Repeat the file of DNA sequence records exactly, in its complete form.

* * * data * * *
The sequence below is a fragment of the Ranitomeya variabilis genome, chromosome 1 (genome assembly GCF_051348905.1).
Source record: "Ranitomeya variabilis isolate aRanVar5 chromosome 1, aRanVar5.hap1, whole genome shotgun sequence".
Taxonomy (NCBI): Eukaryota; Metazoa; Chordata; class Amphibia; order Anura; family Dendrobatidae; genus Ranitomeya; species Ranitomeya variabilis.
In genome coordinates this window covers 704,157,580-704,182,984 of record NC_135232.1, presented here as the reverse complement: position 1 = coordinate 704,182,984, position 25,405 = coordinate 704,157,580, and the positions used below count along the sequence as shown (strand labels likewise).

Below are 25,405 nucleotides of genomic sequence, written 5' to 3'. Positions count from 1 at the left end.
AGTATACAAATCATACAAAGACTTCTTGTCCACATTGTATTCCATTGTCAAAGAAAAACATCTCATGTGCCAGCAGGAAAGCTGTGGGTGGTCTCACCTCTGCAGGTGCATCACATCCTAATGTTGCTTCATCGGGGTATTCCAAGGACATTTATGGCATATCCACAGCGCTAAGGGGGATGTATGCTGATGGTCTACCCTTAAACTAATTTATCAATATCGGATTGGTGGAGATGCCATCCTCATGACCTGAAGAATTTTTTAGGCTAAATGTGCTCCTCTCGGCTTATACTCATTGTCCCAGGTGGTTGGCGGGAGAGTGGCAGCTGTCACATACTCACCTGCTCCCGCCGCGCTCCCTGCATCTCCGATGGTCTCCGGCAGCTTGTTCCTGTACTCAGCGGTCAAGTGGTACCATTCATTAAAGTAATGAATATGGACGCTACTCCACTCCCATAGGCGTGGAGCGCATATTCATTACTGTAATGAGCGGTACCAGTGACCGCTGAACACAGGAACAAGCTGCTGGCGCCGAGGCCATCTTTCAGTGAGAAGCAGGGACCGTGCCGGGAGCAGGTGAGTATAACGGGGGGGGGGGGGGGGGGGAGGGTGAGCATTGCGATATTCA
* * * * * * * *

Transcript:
The sequence below is a fragment of the Ranitomeya variabilis genome, chromosome 1 (genome assembly GCF_051348905.1).
Source record: "Ranitomeya variabilis isolate aRanVar5 chromosome 1, aRanVar5.hap1, whole genome shotgun sequence".
Taxonomy (NCBI): Eukaryota; Metazoa; Chordata; class Amphibia; order Anura; family Dendrobatidae; genus Ranitomeya; species Ranitomeya variabilis.
In genome coordinates this window covers 704,157,580-704,182,984 of record NC_135232.1, presented here as the reverse complement: position 1 = coordinate 704,182,984, position 25,405 = coordinate 704,157,580, and the positions used below count along the sequence as shown (strand labels likewise).

Below are 25,405 nucleotides of genomic sequence, written 5' to 3'. Positions count from 1 at the left end.
AGTATACAAATCATACAAAGACTTCTTGTCCACATTGTATTCCATTGTCAAAGAAAAACATCTCATGTGCCAGCAGGAAAGCTGTGGGTGGTCTCACCTCTGCAGGTGCATCACATCCTAATGTTGCTTCATCGGGGTATTCCAAGGACATTTATGGCATATCCACAGCGCTAAGGGGGATGTATGCTGATGGTCTACCCTTAAACTAATTTATCAATATCGGATTGGTGGAGATGCCATCCTCATGACCTGAAGAATTTTTTAGGCTAAATGTGCTCCTCTCGGCTTATACTCATTGTCCCAGGTGGTTGGCGGGAGAGTGGCAGCTGTCACATACTCACCTGCTCCCGCCGCGCTCCCTGCATCTCCGATGGTCTCCGGCAGCTTGTTCCTGTACTCAGCGGTCAAGTGGTACCATTCATTAAAGTAATGAATATGGACGCTACTCCACTCCCATAGGCGTGGAGCGCATATTCATTACTGTAATGAGCGGTACCAGTGACCGCTGAACACAGGAACAAGCTGCTGGCGCCGAGGCCATCTTTCAGTGAGAAGCAGGGACCGTGCCGGGAGCAGGTGAGTATAACGGGGGGGGGGGGGGGGGGGAGGGTGAGCATTGCGATATTCA